It should be recognized that the cement plug may be formed with most any material that would create a hydraulic barrier to the production of fluids from the portion of the producing interval desired to be shut off. In some circumstances, this may require material able to withstand temperature extremes. Various plastics, epoxies, hard setting gels and numerous types of cement may also be used to form the cement plug. Thus, it should be understood that the use of the word "cement" in the description and claims is not to be limited to a traditional form of cement, but should be interpreted to include any material which could be used to form a tough, impermeable barrier to produced fluids. In most cases, the cost of the material used to form the cement plug will be the deciding factor.
After the cement plug has set up, a cylindrical hole is drilled through the plug, drilling out the pipe therein by using the centralized pipe to center and guide the drill through the middle of the cement plug. Preferably, a drill such as a pilot nosed underreamer will be used to drill the cylindrical hole, wherein the pilot nosed underreamer has a pilot nose with an exterior diameter similar to and smaller than the interior diameter of the centralized pipe. The centralized, guiding pipe will allow drilling through the cement plug without drilling out through the side of the column or the fracturing of the cement plug by the drill bit bouncing on the top of the plug. Preferably, the cylindrical hole drilled through the cement plug will have a diameter equal to the diameter of the production casing. Thus, the drill will remove the centralized pipe as well as a portion of the cement plug surrounding the centralized pipe.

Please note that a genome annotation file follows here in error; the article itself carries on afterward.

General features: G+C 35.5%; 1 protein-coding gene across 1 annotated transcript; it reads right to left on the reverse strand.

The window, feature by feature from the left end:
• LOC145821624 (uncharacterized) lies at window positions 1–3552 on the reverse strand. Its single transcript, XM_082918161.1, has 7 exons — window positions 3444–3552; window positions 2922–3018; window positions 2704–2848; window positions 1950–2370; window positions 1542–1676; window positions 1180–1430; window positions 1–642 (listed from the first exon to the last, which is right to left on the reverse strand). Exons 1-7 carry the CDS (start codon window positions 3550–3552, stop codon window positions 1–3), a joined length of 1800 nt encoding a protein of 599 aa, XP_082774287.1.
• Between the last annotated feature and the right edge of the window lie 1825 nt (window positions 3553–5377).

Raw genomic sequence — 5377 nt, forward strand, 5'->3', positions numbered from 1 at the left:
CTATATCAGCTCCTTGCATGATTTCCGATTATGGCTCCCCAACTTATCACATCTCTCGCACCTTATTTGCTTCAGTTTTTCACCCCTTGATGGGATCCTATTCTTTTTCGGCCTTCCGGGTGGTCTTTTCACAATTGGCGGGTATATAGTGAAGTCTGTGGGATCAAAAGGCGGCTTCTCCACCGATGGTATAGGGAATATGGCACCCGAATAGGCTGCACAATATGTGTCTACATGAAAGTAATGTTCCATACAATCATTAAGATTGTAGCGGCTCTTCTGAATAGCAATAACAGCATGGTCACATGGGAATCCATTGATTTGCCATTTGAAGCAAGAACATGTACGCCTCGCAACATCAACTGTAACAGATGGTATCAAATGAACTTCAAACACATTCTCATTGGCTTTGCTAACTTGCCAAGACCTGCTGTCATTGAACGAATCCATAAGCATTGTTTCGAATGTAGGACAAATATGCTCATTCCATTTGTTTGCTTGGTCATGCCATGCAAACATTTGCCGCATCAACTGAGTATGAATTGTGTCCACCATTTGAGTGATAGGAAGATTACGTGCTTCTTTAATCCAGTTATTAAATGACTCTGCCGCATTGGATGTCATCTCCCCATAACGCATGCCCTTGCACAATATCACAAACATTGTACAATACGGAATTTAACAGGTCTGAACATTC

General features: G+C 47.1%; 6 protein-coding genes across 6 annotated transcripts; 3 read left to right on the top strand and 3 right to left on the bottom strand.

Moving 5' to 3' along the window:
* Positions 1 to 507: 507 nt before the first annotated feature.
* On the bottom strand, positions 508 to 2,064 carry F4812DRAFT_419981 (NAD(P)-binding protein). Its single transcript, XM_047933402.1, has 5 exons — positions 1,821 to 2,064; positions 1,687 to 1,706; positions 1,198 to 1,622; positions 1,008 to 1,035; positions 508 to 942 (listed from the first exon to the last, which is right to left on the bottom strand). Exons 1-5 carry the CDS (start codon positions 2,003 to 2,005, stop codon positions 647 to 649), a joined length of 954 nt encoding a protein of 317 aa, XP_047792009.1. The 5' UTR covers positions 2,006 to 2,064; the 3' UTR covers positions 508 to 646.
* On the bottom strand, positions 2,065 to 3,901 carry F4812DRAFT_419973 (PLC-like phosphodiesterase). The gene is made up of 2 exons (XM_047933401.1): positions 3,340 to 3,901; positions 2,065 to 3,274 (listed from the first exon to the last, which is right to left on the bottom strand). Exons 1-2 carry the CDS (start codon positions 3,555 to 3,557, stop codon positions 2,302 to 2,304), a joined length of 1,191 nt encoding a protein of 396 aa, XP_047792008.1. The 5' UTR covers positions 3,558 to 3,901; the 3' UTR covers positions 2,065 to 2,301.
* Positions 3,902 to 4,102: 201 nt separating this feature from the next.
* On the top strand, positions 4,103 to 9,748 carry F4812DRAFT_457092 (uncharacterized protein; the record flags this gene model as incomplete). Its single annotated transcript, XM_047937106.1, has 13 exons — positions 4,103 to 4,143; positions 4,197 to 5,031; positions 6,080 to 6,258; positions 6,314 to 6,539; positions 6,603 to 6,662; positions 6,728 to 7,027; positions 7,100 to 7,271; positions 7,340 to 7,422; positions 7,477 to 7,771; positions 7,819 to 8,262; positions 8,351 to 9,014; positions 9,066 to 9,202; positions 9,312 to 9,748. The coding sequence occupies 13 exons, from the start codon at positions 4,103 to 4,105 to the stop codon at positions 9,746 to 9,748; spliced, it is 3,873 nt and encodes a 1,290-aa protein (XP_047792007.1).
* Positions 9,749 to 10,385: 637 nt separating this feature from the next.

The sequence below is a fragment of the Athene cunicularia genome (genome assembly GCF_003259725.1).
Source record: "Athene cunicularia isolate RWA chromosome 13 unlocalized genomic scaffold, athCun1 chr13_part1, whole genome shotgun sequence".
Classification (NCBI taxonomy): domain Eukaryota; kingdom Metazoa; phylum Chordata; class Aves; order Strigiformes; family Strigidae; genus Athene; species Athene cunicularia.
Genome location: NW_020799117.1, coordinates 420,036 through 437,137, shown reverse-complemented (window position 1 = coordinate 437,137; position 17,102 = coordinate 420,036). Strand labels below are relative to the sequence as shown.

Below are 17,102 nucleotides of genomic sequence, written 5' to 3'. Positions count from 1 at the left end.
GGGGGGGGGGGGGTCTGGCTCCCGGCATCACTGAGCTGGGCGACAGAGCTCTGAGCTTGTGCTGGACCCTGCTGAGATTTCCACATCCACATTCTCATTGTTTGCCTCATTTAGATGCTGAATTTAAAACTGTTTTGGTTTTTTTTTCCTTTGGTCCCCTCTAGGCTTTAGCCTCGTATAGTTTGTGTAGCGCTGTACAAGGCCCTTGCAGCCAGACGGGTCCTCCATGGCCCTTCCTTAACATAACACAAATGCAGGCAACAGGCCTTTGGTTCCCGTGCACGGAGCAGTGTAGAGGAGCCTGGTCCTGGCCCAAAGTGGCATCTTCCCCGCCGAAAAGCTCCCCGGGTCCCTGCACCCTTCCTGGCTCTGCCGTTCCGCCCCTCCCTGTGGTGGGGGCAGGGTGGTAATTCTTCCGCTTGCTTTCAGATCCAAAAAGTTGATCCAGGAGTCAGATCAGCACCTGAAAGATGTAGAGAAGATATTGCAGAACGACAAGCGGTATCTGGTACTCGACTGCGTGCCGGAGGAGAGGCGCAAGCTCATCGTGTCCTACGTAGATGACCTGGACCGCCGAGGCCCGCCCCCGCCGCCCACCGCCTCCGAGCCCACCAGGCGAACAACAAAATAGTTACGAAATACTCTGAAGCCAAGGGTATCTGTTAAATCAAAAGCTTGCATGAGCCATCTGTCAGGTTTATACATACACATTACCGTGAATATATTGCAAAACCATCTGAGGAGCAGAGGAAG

After the cylindrical hole is drilled through the cement plug, the non-formation-damaging material is then removed from the bottom of the wellbore. The wellbore can then be finished as desired in order to place the well back on production. For a steamflood project, this may involve placing a gravel pack and production liner below the shut off steam override zone after the sand is removed from the wellbore.
FIGS. 1-3 illustrate the stepwise process of the invention. In these drawings, wellbore 10 is illustrated with casing 12. FIG. 1 shows sand as the non-formation-damaging material 20 which has been placed at the bottom of the wellbore to protect the portion of the producing interval desired to be retained. Cement plug 16 has been formed within the borehole at a steam override zone. Pipe 14 has been centralized in the cement plug 16 by centralizers 18.